Although ST-segment elevation in precordial leads is a characteristic of anterior left ventricular infarction (LVI), it may also be observed in patients with proximal right coronary occlusion. An isolated right ventricular infarction (RVI) accounts for only 3 % of all myocardial infarctions (MI) [1]; in these cases, the ST-segment elevation in the precordial leads V1–V3 also may occur in the absence of inferior electrocardiographic changes [2], whereas the combination of RVI with inferior LVI suppresses ST-segment elevation in the precordial leads and yields an STsegment elevation in leads DII, DIII, and aVF [3]. Although certain electrocardiographic features have been suggested to help differentiate ST-segment elevation secondary to isolated RVI from LVI [3], it may be impossible to make a differential diagnosis on the basis of electrocardiography alone because these features are not pathognomonic. Furthermore, when a patient is admitted for typical chest pain, slight ST-segment elevation in leads V1–V3 and significant increase of cardiac troponin but with normal coronary main vessels at the coronary angiography, the diagnosis of a RVI is challenging; taking into account the multiple causes of myocardial injury and treatment consequences, there is great clinical need to clarify the underlying reason for cardiac troponin release. Although some studies report that echocardiography is a valuable clinical tool for the evaluation of global RV function [4], geometric assumptions in modeling the complex RV shape restricts the ability of this technique in accurate and precise quantification of RV function; furthermore, RV function assessment can be difficult in patients with poor acoustic window or when minor alterations of RV function are present. Cardiac magnetic resonance (CMR) provides a comprehensive, multifaceted view of the heart and can be useful to characterize an infarct site and size accurately [5]. CMR in this particular setting can confirm the presence of a minor RVI and aid to exclude other potential causes of troponin rise with normal coronary main vessels at the coronary angiography, such as embolic myocardial infarction or myocarditis [6]. Acute MI treatment [7–10] and traditional predictors of long-term mortality after acute MI are well characterized [11–14] but with introduction of CMR, new predictors of cardiovascular events are emerging [15, 16] and the evaluation of RV function using CMR can improve risk stratification and potentially refine patient management after MI [17]. Moreover, the extent of myocardial scar characterized by CMR is significantly associated with the occurrence of spontaneous ventricular arrhythmias [18]. There have been few reports of anterior ST-segment elevation caused by isolated RVI due to right ventricle branch occlusion [19–21]. Occlusion of the conus branch has been described essentially as a complication of coronary angioplasty or during cardiac surgery [19–21]. Only one report described a spontaneous RVI with culprit lesion in the conus branch [22]. Assessment of isolated RVI due to a critical stenosis of the conus branch by magnetic resonance is never been reported.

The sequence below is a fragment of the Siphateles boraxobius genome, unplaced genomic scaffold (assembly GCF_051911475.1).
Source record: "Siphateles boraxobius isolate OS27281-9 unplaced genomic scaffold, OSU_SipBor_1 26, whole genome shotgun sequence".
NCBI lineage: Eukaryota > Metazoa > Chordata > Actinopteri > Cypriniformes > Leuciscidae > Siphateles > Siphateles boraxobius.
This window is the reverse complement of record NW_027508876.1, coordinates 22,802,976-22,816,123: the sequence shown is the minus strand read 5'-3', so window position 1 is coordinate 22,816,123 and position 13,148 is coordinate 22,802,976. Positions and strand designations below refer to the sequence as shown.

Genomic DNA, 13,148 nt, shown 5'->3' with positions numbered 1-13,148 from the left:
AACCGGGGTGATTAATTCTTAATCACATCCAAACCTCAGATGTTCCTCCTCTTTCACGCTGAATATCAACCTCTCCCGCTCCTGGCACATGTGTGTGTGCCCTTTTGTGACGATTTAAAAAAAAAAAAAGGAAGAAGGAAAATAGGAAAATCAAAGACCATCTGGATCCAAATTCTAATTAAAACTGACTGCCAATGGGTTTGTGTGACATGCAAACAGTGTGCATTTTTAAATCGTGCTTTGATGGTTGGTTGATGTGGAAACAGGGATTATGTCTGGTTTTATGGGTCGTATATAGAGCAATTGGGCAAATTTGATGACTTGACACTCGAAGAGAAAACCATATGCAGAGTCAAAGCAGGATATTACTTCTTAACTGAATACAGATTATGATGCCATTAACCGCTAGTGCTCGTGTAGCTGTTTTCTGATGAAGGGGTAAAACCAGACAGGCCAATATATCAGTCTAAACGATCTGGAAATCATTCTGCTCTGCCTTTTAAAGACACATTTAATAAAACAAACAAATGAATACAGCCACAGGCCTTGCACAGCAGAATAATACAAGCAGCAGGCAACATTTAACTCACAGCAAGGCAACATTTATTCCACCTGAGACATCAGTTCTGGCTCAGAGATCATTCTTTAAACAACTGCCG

Uncommon cause of ST-segment elevation in V1-V3: incremental value of cardiac magnetic resonance imaging

FABRIS, ENRICO;SINAGRA, GIANFRANCO;
2014

Abstract